Candlelight Vigil to Honor Mahsa Amini
If you have an Iranian American in your life, they are likely the descendants of or themselves people who had to flee and watch as their beloved country was taken over and destroyed.
This grief hovers over and permeates throughout the Iranian American experience. It is something I understood from a young age. My people are a loving, proud, and passionate people with a rich culture and history that has been decimated by a brutal, oppressive regime.
Last week, 22-year-old Mahsa Amini was brutally murdered by the Iranian so-called “morality police” merely for having a few strands of her hair exposed. Her murder has sparked the largest protests in Iran in over a decade. People are chanting “women, life, freedom” and calling for the end of the Islamic Republic.
“The tradition of the hijab” in Iran is a myth. Hundreds of thousands of Iranian women marched in protest when it was first imposed on them in 1979, and for decades, the Iranian people have been forced to comply under the threat of violence. LGBTQ+ people and women are still murdered there today. It is why I can never visit my motherland.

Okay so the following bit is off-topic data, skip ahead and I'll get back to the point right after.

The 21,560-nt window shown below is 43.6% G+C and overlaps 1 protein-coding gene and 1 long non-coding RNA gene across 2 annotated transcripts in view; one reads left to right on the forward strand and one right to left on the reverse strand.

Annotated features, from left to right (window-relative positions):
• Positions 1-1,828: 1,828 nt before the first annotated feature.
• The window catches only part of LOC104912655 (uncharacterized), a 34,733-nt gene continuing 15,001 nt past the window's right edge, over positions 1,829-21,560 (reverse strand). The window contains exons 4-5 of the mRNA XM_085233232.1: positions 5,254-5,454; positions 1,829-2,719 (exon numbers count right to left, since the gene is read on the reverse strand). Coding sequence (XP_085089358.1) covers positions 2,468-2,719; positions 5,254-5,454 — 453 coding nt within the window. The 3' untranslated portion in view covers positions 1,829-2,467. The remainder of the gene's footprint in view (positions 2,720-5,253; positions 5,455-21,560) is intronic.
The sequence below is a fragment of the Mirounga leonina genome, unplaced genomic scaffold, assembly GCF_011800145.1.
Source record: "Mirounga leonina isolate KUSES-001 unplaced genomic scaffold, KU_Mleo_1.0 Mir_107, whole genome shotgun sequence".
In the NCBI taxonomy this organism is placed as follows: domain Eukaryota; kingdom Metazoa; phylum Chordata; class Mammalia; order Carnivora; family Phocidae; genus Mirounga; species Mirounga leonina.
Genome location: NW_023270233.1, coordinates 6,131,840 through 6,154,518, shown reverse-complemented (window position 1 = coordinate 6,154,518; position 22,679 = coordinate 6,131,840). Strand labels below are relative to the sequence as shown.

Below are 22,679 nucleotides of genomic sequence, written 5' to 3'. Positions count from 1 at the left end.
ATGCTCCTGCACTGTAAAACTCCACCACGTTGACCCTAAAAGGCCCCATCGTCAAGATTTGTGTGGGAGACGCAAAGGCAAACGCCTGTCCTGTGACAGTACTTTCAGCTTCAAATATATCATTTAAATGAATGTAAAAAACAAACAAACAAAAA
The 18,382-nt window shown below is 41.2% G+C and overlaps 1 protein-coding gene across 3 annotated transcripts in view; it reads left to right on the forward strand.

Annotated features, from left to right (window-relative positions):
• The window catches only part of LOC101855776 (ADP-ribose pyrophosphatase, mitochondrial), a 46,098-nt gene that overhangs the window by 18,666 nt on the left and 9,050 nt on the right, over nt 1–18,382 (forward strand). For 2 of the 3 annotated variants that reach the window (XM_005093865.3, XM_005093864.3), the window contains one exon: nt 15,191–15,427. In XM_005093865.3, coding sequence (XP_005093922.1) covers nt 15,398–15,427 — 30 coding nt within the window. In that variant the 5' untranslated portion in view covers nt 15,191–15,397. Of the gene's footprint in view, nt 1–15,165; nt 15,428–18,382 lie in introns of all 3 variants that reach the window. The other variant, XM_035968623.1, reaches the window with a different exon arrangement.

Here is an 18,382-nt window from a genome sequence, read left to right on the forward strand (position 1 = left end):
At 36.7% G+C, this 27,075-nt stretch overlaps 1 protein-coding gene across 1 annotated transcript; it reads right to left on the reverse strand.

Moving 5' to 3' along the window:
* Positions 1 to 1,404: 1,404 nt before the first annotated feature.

As the first Iranian American president of this organization, I wanted to share with you, our members, how my heart burns for these protestors. Tears flow every day, not just for me, but for Iranians everywhere.
To be clear, this is about more than the headscarf, and this isn’t about Islam. The Iranian people yearn for self-determination. They yearn for choice. They yearn for democracy.
The world should listen.
I hope Stonewall members will join me, West Hollywood City Councilmember Sepi Shyne, the Iranian American Women Foundation, and the Iranian American Democrats of California this Thursday at West Hollywood Park in West Hollywood at 5:30 pm to stand in solidarity with the women of Iran.
President | Stonewall Democratic Club